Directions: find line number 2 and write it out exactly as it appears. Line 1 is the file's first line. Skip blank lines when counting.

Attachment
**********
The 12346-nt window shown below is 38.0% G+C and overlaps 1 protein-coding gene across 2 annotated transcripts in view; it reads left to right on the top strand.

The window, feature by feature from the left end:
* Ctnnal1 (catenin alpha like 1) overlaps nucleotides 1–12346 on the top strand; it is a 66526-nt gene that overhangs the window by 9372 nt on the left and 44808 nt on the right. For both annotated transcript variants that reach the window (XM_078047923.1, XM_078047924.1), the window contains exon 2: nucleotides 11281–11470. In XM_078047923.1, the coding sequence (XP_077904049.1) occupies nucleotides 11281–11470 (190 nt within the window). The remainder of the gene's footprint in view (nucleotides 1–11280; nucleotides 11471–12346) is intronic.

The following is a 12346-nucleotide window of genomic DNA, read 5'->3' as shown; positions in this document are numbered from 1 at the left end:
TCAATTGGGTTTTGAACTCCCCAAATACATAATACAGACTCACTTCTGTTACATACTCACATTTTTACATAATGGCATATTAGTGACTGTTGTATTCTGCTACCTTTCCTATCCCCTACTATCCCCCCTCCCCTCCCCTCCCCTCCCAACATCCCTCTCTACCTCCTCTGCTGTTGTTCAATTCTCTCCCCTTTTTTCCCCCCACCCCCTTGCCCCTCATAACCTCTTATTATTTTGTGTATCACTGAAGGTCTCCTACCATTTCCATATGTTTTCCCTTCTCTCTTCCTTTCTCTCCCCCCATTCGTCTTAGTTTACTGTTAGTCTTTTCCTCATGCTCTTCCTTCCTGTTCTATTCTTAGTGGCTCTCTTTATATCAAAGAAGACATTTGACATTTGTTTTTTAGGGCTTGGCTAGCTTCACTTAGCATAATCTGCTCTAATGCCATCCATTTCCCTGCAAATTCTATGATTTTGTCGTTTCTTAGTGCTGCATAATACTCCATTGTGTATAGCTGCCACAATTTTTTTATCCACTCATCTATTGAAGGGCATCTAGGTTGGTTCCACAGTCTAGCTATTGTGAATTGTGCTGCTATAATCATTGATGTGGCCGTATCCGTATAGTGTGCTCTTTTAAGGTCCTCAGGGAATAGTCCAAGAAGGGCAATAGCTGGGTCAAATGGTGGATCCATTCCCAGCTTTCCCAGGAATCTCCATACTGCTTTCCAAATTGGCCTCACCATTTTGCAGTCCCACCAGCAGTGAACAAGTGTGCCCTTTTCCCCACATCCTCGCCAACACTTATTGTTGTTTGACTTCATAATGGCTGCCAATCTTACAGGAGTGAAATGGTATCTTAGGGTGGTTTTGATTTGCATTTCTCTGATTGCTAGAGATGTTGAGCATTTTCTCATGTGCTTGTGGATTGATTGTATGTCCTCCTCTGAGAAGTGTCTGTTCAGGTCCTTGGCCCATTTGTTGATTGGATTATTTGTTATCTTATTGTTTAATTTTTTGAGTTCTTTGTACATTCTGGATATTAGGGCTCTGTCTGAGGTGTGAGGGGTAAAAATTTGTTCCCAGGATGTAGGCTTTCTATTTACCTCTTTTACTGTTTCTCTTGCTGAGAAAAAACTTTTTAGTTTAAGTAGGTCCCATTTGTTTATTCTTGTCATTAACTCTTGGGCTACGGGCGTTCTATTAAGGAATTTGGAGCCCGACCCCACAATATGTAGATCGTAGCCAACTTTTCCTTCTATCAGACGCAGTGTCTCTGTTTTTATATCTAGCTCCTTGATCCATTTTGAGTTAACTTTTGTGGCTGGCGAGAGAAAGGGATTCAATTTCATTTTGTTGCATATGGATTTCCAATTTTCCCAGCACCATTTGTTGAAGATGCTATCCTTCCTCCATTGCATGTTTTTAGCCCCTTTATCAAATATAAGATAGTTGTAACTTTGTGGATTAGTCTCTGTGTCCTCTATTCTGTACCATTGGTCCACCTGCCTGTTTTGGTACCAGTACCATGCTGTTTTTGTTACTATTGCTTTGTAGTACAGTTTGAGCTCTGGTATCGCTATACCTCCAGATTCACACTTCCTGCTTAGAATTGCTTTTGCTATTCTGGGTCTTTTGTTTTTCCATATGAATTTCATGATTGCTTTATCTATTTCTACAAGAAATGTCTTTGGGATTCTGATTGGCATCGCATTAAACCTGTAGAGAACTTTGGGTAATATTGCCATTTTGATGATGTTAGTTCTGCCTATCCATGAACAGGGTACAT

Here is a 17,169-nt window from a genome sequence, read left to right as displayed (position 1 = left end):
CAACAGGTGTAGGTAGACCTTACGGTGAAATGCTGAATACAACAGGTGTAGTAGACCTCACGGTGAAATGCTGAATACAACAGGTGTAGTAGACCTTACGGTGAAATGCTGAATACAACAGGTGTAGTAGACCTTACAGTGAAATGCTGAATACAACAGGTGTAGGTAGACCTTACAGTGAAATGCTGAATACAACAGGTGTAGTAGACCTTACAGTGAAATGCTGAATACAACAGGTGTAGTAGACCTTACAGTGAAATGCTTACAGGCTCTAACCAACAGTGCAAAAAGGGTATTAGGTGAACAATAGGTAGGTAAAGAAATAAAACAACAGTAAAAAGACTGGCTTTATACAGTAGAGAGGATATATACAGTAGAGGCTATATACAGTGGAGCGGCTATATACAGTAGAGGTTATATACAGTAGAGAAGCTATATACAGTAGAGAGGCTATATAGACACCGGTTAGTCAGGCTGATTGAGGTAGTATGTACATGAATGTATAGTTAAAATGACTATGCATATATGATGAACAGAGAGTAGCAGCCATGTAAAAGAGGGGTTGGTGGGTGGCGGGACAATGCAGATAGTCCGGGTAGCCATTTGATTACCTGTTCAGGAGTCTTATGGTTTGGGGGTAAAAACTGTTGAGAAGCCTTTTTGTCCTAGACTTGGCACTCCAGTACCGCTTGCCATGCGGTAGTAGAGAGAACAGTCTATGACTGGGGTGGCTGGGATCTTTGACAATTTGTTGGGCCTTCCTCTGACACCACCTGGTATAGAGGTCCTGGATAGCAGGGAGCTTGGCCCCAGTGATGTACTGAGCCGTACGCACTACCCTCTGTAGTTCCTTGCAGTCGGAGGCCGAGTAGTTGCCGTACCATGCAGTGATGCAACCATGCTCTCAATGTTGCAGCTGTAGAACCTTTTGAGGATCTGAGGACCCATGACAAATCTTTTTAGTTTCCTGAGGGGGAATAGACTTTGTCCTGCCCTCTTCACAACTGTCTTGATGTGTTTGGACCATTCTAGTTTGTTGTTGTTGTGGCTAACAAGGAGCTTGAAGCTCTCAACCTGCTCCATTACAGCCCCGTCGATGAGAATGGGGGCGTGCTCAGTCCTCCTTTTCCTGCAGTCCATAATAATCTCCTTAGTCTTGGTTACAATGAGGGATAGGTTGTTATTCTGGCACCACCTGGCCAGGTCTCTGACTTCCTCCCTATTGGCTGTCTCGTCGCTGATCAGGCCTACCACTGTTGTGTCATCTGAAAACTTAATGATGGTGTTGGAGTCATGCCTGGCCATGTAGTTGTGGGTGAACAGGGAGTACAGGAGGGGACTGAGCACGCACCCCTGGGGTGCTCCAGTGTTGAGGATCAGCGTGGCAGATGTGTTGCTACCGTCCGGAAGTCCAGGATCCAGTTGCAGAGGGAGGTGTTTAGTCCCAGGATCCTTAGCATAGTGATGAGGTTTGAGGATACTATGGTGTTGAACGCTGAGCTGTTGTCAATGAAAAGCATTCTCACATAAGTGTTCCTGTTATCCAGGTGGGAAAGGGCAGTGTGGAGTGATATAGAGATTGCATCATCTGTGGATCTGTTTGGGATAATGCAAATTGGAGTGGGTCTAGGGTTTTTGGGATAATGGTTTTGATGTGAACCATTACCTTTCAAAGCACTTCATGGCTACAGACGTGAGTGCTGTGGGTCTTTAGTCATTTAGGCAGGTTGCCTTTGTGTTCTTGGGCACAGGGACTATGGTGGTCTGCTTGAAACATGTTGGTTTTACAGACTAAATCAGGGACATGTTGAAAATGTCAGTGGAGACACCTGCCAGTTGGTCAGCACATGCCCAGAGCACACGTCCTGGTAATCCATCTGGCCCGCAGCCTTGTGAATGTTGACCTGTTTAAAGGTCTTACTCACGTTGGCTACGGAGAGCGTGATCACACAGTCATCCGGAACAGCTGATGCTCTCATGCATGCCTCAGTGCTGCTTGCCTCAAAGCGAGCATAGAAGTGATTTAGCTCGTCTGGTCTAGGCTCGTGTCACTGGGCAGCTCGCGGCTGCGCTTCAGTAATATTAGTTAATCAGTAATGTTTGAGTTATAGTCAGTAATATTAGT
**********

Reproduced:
The window, feature by feature from the left end: